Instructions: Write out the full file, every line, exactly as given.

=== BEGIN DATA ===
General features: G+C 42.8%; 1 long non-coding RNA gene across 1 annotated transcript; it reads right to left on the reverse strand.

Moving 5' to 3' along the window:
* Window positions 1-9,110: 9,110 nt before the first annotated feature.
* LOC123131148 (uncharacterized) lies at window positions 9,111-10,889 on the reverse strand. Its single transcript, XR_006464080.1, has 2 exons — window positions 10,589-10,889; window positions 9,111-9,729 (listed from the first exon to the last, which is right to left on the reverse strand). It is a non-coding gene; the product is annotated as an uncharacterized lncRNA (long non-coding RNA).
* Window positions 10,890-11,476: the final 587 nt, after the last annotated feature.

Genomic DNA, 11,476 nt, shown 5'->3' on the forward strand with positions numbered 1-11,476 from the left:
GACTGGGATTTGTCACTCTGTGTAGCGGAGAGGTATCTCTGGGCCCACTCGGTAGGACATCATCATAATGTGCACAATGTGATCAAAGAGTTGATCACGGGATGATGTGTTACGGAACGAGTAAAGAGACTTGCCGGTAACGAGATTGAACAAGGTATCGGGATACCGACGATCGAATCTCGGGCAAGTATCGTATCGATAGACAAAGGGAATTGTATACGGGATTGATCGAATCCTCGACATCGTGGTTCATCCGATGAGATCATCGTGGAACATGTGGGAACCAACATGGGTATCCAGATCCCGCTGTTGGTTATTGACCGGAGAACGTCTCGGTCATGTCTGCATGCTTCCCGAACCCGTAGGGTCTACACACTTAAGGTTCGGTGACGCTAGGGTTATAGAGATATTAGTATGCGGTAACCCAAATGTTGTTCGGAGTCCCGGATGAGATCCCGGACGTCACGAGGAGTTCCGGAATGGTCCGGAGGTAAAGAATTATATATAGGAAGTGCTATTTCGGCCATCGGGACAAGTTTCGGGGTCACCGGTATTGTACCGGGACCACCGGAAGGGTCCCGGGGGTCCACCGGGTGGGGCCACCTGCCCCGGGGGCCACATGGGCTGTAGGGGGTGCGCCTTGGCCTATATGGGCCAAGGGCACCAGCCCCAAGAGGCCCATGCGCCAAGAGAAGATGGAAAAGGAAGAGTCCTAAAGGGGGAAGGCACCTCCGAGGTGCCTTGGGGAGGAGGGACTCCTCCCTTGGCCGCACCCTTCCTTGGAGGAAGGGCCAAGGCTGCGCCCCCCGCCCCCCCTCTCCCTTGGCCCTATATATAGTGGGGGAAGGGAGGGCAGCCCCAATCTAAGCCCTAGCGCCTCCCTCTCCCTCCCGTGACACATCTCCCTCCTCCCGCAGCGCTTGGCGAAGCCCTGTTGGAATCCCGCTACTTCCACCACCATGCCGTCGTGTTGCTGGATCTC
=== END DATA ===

General features: G+C 42.8%; 1 long non-coding RNA gene across 1 annotated transcript; it reads right to left on the reverse strand.

Moving 5' to 3' along the window:
* Window positions 1-9,110: 9,110 nt before the first annotated feature.
* LOC123131148 (uncharacterized) lies at window positions 9,111-10,889 on the reverse strand. Its single transcript, XR_006464080.1, has 2 exons — window positions 10,589-10,889; window positions 9,111-9,729 (listed from the first exon to the last, which is right to left on the reverse strand). It is a non-coding gene; the product is annotated as an uncharacterized lncRNA (long non-coding RNA).
* Window positions 10,890-11,476: the final 587 nt, after the last annotated feature.

Genomic DNA, 11,476 nt, shown 5'->3' on the forward strand with positions numbered 1-11,476 from the left:
GACTGGGATTTGTCACTCTGTGTAGCGGAGAGGTATCTCTGGGCCCACTCGGTAGGACATCATCATAATGTGCACAATGTGATCAAAGAGTTGATCACGGGATGATGTGTTACGGAACGAGTAAAGAGACTTGCCGGTAACGAGATTGAACAAGGTATCGGGATACCGACGATCGAATCTCGGGCAAGTATCGTATCGATAGACAAAGGGAATTGTATACGGGATTGATCGAATCCTCGACATCGTGGTTCATCCGATGAGATCATCGTGGAACATGTGGGAACCAACATGGGTATCCAGATCCCGCTGTTGGTTATTGACCGGAGAACGTCTCGGTCATGTCTGCATGCTTCCCGAACCCGTAGGGTCTACACACTTAAGGTTCGGTGACGCTAGGGTTATAGAGATATTAGTATGCGGTAACCCAAATGTTGTTCGGAGTCCCGGATGAGATCCCGGACGTCACGAGGAGTTCCGGAATGGTCCGGAGGTAAAGAATTATATATAGGAAGTGCTATTTCGGCCATCGGGACAAGTTTCGGGGTCACCGGTATTGTACCGGGACCACCGGAAGGGTCCCGGGGGTCCACCGGGTGGGGCCACCTGCCCCGGGGGCCACATGGGCTGTAGGGGGTGCGCCTTGGCCTATATGGGCCAAGGGCACCAGCCCCAAGAGGCCCATGCGCCAAGAGAAGATGGAAAAGGAAGAGTCCTAAAGGGGGAAGGCACCTCCGAGGTGCCTTGGGGAGGAGGGACTCCTCCCTTGGCCGCACCCTTCCTTGGAGGAAGGGCCAAGGCTGCGCCCCCCGCCCCCCCTCTCCCTTGGCCCTATATATAGTGGGGGAAGGGAGGGCAGCCCCAATCTAAGCCCTAGCGCCTCCCTCTCCCTCCCGTGACACATCTCCCTCCTCCCGCAGCGCTTGGCGAAGCCCTGTTGGAATCCCGCTACTTCCACCACCATGCCGTCGTGTTGCTGGATCTC